• Oestrogen drops briefly at the beginning, and progesterone increases, before both hormones peak as you enter the luteal phase.
  • Sex drive spikes alongside progesterone. In other words, your body is ready for a baby!

How you may feel.

  • Vibrant
  • Energised
  • Sexy
  • Magnetic
Best way to exercise during the ovulation phase:

You know that time in the month when you're really feeling yourself? There's a little spring in your step, maybe you're keen to get a little more frisky with your lover, and you feel like you're walking on cloud nine? Chances are you're ovulating. 

Like the follicular phase, you will have plenty of energy to try new workouts and enjoy some higher intensity exercise during ovulation. You're likely to be feeling a little extra social, so make the most of group fitness classes like barre, power pilates and power yoga, as well as HIIT and boxing workouts. This is also the perfect opportunity to put on that new dress of yours and hit the dance floor with your girls. 


From the biology side of things, just like the follicular phase, the higher oestrogen levels may increase your chance of injury, so really make an effort to warm up and cool down. Towards the end of ovulation, as you transition into the luteal phase, the spike in your hormones may lead to increased fluid retention. This can reduce your sweat rate and the amount of oxygen delivered to your muscles, making you hotter. While this isn't a huge thing to worry about, make sure you keep up your water intake and watch your body temp.

Tip: The peak in your sex drive is always an excellent excuse for a different kind of cardio with your flame. If you're not looking to have a baby, just make sure you consider your contraception, as you are super fertile right now!

Training Phase: Autumn 🍂

Luteal phase

Lasts for: 10 - 14 days

Lunar Cycle: Waning Moon 🌗

What's happening in your body.

  • You'll experience a few hormonal ups and downs as oestrogen and progesterone peak at the end of ovulation and then begin to decrease.
  • PMS symptoms will kick in. You know, the fun stuff, like mood swings, irritability, tiredness and cravings.
  • Ovulation will increase basal body temperature, and your energy intake tends to be higher, adding another reason for food cravings.
  • Peaking oestrogen and progesterone levels suppress gluconeogenesis, which is the process necessary to use energy stores in the body. This means you may need to provide more external carb sources (yay, bread!).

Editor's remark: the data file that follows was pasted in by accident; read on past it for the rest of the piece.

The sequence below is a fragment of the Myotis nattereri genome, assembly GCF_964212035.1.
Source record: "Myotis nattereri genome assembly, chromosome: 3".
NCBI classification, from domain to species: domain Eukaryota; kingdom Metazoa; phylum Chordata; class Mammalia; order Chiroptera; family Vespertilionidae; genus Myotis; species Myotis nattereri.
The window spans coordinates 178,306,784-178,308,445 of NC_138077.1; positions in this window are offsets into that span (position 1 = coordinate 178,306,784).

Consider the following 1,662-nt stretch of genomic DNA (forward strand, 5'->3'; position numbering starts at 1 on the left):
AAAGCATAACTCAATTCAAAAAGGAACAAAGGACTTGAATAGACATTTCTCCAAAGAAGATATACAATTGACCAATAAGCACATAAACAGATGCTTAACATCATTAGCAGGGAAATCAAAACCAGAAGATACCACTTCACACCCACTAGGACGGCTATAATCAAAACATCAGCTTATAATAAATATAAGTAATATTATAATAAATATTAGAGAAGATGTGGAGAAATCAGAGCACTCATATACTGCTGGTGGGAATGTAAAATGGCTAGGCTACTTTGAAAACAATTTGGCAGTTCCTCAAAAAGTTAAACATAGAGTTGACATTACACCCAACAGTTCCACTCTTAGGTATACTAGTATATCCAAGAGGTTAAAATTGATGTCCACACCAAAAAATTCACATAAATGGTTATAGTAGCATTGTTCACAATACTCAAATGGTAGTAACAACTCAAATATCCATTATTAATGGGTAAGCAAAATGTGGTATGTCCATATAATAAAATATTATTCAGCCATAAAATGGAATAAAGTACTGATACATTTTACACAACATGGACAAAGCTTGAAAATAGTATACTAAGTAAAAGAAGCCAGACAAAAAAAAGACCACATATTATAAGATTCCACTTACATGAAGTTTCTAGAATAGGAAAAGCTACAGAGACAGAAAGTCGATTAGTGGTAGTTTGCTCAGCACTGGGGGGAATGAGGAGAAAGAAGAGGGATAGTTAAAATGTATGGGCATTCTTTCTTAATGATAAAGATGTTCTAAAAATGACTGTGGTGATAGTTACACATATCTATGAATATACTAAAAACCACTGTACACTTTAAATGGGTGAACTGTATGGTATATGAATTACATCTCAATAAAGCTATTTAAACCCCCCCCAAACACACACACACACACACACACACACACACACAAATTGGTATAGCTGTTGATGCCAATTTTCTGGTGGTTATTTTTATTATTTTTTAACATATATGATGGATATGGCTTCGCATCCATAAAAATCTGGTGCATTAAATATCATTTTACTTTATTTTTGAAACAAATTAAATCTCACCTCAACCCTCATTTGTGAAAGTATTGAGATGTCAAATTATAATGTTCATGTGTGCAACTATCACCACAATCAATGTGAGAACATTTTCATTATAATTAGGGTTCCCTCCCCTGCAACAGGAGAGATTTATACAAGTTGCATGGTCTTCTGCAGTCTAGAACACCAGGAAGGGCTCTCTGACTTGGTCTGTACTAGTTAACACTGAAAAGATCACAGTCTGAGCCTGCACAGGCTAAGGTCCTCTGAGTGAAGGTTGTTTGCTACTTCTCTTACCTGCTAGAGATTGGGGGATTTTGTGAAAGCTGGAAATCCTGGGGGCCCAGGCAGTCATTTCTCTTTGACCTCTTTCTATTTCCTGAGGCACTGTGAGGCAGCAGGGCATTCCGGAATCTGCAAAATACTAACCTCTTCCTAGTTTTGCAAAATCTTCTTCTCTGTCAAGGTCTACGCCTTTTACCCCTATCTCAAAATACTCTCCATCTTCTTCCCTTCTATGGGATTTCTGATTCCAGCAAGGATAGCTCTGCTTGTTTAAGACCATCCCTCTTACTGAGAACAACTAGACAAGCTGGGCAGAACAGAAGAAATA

How you may feel:

  • Sluggish
  • Moody
  • Less Motivated

Best way to exercise during the luteal phase:

Think of this phase like a slippery slide into your period; you'll begin at the top with heaps of post-ovulation energy before gradually feeling your energy levels drop while your body prepares for menstruation. We recommend varying your training as this cycle transition occurs.

Moving your body in one way or another is never bad, and exercise will help reduce the fluid retention that may have started at the end of ovulation. It will also release plenty of endorphins to help with PMS-induced mood swings.

Get it, girl

Regardless of whether you are an elite athlete or an everyday gal just trying to get in her daily workout, there is no reason why your period cycle should impact your training goals. 

Take the time to get to know your body and your cycle; after all, it is the only body you have. It's time we stopped working against it and instead recognised our menstrual cycle as the superpower that it truly is.



Researched And Written By Abbie Taylor: Content Writer, Barre & Pilates Instructor

References, research and articles.

As with anything that you read, we advise applying critical thinking and doing further research from multiple reputable sources. Studies on women's exercises physiology is still considered fairly new (the majority of studies have been on men and only within the last 40 years has there been an increasing focus on women and the impact of our hormones on exercise) with new evidence and data constantly emerging. Our blog is a great starting point and overview to provide you with easy to understand information, this is our opinion and thoughts based on the research and resources that we have found.